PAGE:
The Anonymous Authorization Entity Category can be found on the REFEDS website and text from the website should be used as the authoritative source: https://refeds.org/category/anonymous.


Implementation Guidance

Relationship to other Entity Categories

For Service Providers

By asserting participation in an Entity Category, a service provider (SP) is signaling to identity providers its minimally required user attribute bundle to successfully grant the user access. Particularly when publishing the SP’s SAML metadata in a federation, each unique SP SAML entity SHOULD assert at most one  Entity Category. For example, an SP entity asserting Anonymous Authorization category SHOULD NOT simultaneously assert the Pseudonymous Authorization category. Doing so sends conflicting messages.

If a service needs to accommodate different resource access schemes due to contractual differences, the configuration SHOULD be handled in one of the following ways:

  1. Express the difference in a separate entity metadata with a different entity ID;
  2. Negotiate and configure the attribute release agreement bi-laterally, outside the scope of the Entity Categories.

For Identity Providers

An Identity Provider (IdP) SHOULD simultaneously support all Resource Access entity categories.

Identity Provider Configuration

To properly support the Anonymous Authorization category, in addition to releasing those attributes permitted by the Anonymous Authorization category,  an Identity Provider (IdP) must take care to block any user attribute not permitted by the Anonymous Authorization category from being released to an SP asserting this category unless bilateral arrangements are in place.

All of the attributes permitted in the Anonymous Authorization category are multi-valued attributes. When configuring release, an IdP SHOULD only release values applicable to the SP the user is accessing. Further, configuring authorization attribute release may require an underlying agreement between the IdP organization and the SP organization. To accommodate these nuances, an IdP may adopt one of the following configuration strategies:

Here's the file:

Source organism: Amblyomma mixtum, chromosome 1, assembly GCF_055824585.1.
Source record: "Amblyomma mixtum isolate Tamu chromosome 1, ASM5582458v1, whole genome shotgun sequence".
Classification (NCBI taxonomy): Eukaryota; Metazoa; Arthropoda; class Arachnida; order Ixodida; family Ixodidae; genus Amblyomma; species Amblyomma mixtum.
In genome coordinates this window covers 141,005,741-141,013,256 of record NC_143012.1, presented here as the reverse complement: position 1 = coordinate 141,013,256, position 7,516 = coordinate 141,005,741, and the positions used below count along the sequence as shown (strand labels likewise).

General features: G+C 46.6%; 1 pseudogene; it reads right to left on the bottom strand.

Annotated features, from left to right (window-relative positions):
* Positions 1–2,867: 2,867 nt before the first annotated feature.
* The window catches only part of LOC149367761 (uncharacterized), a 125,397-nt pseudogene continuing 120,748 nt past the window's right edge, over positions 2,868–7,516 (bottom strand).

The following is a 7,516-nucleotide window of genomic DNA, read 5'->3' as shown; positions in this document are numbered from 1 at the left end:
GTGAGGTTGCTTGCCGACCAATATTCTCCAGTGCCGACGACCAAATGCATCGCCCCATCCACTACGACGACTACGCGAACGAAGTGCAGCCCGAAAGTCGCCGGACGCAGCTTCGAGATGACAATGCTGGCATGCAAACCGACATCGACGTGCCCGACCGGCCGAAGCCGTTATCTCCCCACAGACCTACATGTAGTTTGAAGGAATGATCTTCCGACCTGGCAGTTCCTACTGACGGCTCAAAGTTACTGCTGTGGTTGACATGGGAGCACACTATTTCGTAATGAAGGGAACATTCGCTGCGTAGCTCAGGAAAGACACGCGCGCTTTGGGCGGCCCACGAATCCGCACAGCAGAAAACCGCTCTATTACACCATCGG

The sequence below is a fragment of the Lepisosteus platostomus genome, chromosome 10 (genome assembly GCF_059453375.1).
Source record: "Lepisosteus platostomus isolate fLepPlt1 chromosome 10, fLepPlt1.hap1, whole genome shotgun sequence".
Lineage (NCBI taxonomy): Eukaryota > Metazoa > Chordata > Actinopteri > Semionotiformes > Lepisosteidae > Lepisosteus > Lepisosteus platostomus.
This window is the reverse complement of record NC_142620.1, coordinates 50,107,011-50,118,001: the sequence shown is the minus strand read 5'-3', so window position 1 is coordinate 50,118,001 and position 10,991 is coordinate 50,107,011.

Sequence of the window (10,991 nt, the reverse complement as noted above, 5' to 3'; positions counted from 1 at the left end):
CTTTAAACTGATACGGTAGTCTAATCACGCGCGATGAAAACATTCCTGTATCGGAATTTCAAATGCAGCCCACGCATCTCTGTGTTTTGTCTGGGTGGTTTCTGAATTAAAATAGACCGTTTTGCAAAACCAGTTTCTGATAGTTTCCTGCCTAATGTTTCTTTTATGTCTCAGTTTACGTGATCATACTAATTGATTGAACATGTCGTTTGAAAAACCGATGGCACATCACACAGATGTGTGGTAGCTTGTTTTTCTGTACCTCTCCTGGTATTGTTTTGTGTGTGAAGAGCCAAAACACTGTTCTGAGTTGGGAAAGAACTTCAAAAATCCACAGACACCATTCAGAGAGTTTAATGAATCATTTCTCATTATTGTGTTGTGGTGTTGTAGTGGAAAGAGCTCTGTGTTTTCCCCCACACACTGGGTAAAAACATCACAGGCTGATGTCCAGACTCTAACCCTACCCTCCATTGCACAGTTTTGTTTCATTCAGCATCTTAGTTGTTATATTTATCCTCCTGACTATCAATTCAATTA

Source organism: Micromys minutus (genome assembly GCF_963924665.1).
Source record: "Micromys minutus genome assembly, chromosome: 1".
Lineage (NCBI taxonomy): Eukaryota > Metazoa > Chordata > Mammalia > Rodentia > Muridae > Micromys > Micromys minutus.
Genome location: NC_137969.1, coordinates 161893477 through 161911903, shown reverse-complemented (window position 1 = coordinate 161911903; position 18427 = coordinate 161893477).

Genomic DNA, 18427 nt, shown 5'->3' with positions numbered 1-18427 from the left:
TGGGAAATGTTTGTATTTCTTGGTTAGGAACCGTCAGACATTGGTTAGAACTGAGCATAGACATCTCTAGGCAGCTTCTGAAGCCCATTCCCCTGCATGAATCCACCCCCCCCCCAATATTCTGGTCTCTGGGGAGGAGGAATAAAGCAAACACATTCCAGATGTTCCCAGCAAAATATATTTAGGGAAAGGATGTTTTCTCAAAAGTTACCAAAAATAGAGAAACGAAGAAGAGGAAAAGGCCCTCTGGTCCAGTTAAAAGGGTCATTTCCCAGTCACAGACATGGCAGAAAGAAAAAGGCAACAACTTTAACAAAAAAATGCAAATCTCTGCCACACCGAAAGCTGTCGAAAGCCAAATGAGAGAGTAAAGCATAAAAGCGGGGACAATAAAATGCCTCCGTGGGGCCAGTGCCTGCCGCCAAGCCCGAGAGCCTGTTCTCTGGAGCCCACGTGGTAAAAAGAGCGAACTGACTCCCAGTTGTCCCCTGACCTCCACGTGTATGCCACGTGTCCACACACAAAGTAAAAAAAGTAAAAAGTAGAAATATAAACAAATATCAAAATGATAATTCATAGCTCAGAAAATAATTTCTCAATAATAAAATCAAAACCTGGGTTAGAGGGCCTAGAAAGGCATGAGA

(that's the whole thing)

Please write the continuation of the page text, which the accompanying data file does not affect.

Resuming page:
1. Prepare SP-specific attribute release rules, using the Anonymous Authorization category as a template.
  2. Create a release rule for the Anonymous Authorization category; use a regular expression within the rule to filter values by SP.

The following example illustrates a possible Anonymous Authorization category template for the Shibboleth Identity Provider’s attribute filter policy (attribute-filter.xml). This template permits the release of attributes defined in this category to the named SP entity while explicitly blocks user identifiers from being released:

<AttributeFilterPolicy id="refedsAnonymousAuthorizationCategoryTemplate"> 
  <PolicyRequirementRule xsi:type="Requester"
      value="https://sp.example.org"/>

  <!-- In this example, the IdP by default releases ePPN and ePTID. 
       This configuration overrides those defaults and blocks 
       their release. -->
  <AttributeRule attributeID="eduPersonPrincipalName">
    <DenyValueRule xsi:type="ANY"/>
  </AttributeRule>
  <AttributeRule attributeID="eduPersonTargetedID">
    <DenyValueRule xsi:type="ANY"/>
  </AttributeRule> 

<!-- Release attributes defined in the Anonymous Authorization 
      category --> 
  <AttributeRule attributeID="eduPersonScopedAffiliation">
    <PermitValueRule xsi:type="ANY"/>
  </AttributeRule> 
  <AttributeRule attributeID="eduPersonOrgDN">
    <PermitValueRule xsi:type="ANY"/>
  </AttributeRule>

<!-- Release entitlement values defined by MACE-DIR as well as those   
       specific to example.org’s demo service -->
  <AttributeRule attributeID="eduPersonEntitlement">
    <PermitValueRule xsi:type="OR">
      <Rule xsi:type="ValueRegex"          
            regex="^urn:mace:example.org:demoservice:.*$" />
      <Rule xsi:type="ValueRegex" 
            regex="^urn:mace:dir:entitlement:.*$" />
    </PermitValueRule>
  </AttributeRule>
</AttributeFilterPolicy>